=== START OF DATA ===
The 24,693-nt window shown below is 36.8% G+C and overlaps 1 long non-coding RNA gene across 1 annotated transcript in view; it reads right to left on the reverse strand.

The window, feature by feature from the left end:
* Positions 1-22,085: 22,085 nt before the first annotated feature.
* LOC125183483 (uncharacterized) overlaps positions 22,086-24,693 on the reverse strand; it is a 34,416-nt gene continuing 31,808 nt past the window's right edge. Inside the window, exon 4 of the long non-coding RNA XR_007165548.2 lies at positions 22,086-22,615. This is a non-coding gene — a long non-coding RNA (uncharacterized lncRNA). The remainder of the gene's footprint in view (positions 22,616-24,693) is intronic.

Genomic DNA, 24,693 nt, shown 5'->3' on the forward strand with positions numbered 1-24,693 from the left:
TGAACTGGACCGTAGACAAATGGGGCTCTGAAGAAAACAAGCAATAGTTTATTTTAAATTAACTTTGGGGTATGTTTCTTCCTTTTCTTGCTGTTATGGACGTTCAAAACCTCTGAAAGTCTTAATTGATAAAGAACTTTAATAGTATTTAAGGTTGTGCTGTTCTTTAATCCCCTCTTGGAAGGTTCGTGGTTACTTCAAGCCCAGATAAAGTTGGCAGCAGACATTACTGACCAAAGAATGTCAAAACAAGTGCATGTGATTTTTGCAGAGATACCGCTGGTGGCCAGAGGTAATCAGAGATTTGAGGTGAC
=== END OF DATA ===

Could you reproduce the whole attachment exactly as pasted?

The 24,693-nt window shown below is 36.8% G+C and overlaps 1 long non-coding RNA gene across 1 annotated transcript in view; it reads right to left on the reverse strand.

The window, feature by feature from the left end:
* Positions 1-22,085: 22,085 nt before the first annotated feature.
* LOC125183483 (uncharacterized) overlaps positions 22,086-24,693 on the reverse strand; it is a 34,416-nt gene continuing 31,808 nt past the window's right edge. Inside the window, exon 4 of the long non-coding RNA XR_007165548.2 lies at positions 22,086-22,615. This is a non-coding gene — a long non-coding RNA (uncharacterized lncRNA). The remainder of the gene's footprint in view (positions 22,616-24,693) is intronic.

Genomic DNA, 24,693 nt, shown 5'->3' on the forward strand with positions numbered 1-24,693 from the left:
TGAACTGGACCGTAGACAAATGGGGCTCTGAAGAAAACAAGCAATAGTTTATTTTAAATTAACTTTGGGGTATGTTTCTTCCTTTTCTTGCTGTTATGGACGTTCAAAACCTCTGAAAGTCTTAATTGATAAAGAACTTTAATAGTATTTAAGGTTGTGCTGTTCTTTAATCCCCTCTTGGAAGGTTCGTGGTTACTTCAAGCCCAGATAAAGTTGGCAGCAGACATTACTGACCAAAGAATGTCAAAACAAGTGCATGTGATTTTTGCAGAGATACCGCTGGTGGCCAGAGGTAATCAGAGATTTGAGGTGAC